In our current world, 100% of major fashion and design industries not only create beautiful clothing, they create the looks of the models underneath. This creates a harmful image in the minds of youth, who are easily influenced by the media and its covert advertising methods. At first glance, the models in the adverts look real, which could not be farther from the truth. However, as the images of these photoshop models make their rounds through our daily lives, people start to believe that it is the standard. The detrimental effects can be easily seen. 80% of women say that images of women on television and in social media make them insecure, 53% of men feel uncertain about their appearance once or more times a week and even children: why are 81% of 10 year olds afraid of being overweight?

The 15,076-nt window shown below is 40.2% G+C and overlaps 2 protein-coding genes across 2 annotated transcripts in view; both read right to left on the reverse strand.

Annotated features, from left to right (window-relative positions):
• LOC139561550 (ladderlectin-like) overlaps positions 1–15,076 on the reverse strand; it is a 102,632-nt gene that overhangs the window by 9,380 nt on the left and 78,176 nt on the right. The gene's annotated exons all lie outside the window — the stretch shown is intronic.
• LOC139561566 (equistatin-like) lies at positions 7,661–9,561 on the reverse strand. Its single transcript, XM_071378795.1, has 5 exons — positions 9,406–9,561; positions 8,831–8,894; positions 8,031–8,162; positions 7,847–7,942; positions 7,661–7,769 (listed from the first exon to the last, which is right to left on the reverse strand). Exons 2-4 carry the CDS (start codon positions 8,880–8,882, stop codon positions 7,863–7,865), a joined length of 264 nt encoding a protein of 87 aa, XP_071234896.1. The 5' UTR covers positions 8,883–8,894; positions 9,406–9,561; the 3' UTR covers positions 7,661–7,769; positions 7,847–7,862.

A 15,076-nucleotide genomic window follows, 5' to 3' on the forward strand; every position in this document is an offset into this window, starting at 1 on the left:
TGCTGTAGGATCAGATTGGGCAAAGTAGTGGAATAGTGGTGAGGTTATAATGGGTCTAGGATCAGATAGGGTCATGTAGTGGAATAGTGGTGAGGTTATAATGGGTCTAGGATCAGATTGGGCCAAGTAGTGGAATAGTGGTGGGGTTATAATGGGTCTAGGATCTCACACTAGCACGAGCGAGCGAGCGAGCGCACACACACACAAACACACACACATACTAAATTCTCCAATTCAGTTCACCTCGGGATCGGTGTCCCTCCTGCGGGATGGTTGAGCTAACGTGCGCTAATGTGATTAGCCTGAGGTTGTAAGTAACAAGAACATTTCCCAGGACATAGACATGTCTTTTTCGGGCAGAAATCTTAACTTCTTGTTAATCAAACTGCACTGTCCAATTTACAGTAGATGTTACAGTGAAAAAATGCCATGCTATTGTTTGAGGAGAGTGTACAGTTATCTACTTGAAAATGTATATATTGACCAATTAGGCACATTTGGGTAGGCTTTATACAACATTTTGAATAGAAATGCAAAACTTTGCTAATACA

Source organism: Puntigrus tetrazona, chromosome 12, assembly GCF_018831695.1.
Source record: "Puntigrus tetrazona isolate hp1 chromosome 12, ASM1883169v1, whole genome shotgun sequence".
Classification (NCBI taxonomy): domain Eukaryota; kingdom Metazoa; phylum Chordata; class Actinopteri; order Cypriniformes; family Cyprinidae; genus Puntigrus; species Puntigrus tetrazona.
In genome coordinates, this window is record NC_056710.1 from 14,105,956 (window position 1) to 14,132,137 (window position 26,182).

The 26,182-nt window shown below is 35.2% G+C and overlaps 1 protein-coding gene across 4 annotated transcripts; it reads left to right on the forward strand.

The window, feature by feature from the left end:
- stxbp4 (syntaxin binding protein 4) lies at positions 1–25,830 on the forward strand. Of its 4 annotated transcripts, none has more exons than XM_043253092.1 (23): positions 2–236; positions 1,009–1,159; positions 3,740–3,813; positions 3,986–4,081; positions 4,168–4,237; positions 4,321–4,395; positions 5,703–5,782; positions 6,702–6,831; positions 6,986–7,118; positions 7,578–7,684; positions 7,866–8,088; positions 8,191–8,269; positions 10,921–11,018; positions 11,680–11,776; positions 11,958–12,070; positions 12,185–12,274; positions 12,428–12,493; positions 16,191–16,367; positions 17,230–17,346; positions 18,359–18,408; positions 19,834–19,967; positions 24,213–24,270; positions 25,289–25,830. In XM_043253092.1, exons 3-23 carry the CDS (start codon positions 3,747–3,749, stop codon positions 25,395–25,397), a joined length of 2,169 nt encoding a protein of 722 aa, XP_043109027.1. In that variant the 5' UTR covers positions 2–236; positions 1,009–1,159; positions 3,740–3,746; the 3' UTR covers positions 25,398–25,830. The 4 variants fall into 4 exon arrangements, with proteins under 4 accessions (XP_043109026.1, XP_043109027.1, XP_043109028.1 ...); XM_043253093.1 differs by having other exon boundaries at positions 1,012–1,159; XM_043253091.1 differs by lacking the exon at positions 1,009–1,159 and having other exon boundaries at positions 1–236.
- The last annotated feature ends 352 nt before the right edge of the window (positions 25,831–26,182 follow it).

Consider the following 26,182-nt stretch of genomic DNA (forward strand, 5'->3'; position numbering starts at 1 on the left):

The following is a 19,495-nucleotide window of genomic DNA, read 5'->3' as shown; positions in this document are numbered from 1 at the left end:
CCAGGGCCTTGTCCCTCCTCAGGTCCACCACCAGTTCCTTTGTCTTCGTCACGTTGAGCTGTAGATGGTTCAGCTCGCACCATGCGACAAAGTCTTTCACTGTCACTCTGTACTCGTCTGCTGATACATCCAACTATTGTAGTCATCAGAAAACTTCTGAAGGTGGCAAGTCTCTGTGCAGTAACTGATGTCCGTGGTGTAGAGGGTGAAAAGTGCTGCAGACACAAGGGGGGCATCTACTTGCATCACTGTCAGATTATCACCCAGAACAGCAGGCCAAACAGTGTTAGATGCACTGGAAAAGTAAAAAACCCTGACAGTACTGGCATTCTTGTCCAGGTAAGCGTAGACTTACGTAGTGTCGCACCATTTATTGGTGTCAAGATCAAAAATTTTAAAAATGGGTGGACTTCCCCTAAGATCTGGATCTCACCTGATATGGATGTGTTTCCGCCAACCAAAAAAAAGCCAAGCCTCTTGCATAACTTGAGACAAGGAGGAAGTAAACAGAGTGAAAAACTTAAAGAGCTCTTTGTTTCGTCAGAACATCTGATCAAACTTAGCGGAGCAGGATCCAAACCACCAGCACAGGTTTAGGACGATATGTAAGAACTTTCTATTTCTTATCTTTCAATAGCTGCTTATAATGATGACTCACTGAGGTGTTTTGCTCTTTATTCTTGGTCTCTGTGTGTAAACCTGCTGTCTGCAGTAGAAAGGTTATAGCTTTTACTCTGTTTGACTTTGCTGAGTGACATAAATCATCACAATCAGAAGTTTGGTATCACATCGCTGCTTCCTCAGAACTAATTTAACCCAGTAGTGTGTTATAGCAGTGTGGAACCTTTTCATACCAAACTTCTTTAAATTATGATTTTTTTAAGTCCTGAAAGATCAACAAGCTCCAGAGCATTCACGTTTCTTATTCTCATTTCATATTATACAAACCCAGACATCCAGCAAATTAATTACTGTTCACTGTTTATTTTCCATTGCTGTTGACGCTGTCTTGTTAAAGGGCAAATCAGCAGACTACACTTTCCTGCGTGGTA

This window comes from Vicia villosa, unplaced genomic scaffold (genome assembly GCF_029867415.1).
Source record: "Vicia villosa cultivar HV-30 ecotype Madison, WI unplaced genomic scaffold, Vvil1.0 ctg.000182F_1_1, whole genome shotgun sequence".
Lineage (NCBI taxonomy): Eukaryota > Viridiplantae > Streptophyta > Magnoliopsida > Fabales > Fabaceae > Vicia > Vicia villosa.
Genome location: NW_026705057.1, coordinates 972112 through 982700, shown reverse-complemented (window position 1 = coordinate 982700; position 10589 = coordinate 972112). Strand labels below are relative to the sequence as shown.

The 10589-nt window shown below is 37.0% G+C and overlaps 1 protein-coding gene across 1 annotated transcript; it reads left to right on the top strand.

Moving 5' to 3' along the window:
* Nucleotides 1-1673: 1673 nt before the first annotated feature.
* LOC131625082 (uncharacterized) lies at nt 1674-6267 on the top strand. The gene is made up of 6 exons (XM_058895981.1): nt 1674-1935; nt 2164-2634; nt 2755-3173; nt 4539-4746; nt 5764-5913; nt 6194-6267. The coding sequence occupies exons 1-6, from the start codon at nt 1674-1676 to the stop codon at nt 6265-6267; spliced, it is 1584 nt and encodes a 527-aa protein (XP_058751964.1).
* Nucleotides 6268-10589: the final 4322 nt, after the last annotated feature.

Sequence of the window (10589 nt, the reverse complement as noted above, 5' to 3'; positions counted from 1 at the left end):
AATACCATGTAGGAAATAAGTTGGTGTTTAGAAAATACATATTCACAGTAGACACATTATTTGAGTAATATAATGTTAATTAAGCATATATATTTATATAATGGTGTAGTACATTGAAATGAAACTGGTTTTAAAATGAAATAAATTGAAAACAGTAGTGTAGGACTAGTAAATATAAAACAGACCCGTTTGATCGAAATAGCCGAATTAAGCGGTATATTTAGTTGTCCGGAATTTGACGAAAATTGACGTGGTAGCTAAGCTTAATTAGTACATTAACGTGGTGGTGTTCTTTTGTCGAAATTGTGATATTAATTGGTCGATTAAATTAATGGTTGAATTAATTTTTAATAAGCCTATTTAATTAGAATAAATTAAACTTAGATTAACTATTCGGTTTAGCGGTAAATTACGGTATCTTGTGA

Out of everyone this affects, students take the brunt of the impact. They are already coping with a lot of changes and pressures from the transition into adulthood, but have the additional stress of looking like a photoshopped model. We think this is inherently harmful to their mental health, but also additionally harmful because the negativity also comes at the expense of their education. Knowledge is one of the most valued aspects of our society, yet it is not emphasized enough in the minds of children. 14% of girls in grade 10 self confident compared to the 36% of girls in grade 6. The numbers are startlingly low. A recent research on female Canadian students found that 42% of girls in grades 1-3 want to be thinner, 51% of 9-10 year old girls feel better about themselves when they are dieting, 53% of 13 year old girls are unhappy with their bodies and by the time they are 17, 78% of them will be. This is clearly an issue.
As Dr. Wendy Walsh says,
“The deck is stacked against women and girls. As long as young girls are told they are beautiful more often than they are told they are smart or kind, this problem will persist”